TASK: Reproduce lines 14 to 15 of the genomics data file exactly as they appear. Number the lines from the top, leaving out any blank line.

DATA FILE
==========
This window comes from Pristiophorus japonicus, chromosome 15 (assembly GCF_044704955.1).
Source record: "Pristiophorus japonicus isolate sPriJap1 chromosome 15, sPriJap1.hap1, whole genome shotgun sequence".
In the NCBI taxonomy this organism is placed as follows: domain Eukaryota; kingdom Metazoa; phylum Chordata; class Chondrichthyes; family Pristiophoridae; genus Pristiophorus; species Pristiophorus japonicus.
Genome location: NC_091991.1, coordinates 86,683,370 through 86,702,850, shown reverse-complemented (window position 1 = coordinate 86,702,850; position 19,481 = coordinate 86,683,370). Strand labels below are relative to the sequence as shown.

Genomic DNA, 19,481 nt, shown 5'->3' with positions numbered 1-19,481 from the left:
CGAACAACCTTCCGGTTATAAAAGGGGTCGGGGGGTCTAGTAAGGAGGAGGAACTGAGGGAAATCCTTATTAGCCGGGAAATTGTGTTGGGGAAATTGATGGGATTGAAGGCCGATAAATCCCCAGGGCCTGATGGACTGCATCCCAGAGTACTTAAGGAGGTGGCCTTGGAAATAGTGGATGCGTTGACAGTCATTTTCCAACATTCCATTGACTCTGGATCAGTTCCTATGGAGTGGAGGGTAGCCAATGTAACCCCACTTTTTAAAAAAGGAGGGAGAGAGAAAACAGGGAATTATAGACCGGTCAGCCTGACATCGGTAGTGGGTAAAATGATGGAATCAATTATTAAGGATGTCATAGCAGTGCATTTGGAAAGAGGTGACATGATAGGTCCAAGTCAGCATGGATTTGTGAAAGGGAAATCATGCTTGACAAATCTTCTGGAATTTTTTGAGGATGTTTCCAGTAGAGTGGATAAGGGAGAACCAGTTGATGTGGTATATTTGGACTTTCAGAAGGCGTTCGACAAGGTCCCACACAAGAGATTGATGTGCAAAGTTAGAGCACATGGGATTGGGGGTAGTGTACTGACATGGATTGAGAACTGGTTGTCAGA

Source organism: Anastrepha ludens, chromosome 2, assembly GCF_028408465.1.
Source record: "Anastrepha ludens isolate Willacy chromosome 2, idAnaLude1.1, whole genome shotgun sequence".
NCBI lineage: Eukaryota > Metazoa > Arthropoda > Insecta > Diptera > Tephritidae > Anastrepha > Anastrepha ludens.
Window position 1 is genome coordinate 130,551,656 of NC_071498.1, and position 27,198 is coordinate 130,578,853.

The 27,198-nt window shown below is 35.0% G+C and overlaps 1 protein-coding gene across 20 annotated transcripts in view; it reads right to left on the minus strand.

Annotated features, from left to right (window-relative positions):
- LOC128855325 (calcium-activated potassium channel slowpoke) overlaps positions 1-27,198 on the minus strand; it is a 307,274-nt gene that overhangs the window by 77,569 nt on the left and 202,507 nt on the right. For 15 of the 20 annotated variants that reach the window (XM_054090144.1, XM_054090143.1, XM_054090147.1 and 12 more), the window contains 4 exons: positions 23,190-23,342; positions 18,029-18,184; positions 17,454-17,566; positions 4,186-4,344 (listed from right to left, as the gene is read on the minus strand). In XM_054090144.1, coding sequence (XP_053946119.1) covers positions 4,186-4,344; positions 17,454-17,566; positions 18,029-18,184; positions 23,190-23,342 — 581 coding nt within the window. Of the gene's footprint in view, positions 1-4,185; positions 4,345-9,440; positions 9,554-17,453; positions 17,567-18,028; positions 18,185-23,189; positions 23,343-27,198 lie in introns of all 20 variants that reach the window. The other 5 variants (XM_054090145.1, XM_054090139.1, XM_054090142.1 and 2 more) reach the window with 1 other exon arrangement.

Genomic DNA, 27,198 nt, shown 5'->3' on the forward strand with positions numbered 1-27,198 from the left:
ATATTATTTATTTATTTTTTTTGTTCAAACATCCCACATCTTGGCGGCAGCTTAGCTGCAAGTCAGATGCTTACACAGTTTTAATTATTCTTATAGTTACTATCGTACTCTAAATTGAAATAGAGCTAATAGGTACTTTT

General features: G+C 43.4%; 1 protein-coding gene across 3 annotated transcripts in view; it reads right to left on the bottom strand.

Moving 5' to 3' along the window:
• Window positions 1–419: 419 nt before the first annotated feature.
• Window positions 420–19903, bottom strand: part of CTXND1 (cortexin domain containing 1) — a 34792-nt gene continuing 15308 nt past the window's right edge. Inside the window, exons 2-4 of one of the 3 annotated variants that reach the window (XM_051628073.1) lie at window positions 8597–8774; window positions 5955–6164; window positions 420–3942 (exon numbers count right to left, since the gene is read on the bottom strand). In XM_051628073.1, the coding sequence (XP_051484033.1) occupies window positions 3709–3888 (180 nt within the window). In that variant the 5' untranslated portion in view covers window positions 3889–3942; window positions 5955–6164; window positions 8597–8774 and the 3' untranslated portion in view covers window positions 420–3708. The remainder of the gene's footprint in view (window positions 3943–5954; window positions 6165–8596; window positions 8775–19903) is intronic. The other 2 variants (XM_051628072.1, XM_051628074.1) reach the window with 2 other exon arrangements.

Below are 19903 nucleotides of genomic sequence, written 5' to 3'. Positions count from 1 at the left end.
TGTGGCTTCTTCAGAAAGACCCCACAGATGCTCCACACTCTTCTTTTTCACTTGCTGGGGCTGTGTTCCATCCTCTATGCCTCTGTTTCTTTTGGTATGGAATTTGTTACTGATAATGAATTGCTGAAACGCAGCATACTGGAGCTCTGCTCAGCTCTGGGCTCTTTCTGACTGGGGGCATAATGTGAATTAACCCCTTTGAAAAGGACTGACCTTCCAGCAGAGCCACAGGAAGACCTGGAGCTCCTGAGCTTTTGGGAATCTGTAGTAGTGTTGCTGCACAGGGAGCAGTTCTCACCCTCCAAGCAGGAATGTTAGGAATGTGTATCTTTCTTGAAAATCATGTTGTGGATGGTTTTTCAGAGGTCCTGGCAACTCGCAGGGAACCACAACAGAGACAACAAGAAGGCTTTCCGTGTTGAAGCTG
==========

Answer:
Genomic DNA, 27,198 nt, shown 5'->3' on the forward strand with positions numbered 1-27,198 from the left:
ATATTATTTATTTATTTTTTTTGTTCAAACATCCCACATCTTGGCGGCAGCTTAGCTGCAAGTCAGATGCTTACACAGTTTTAATTATTCTTATAGTTACTATCGTACTCTAAATTGAAATAGAGCTAATAGGTACTTTT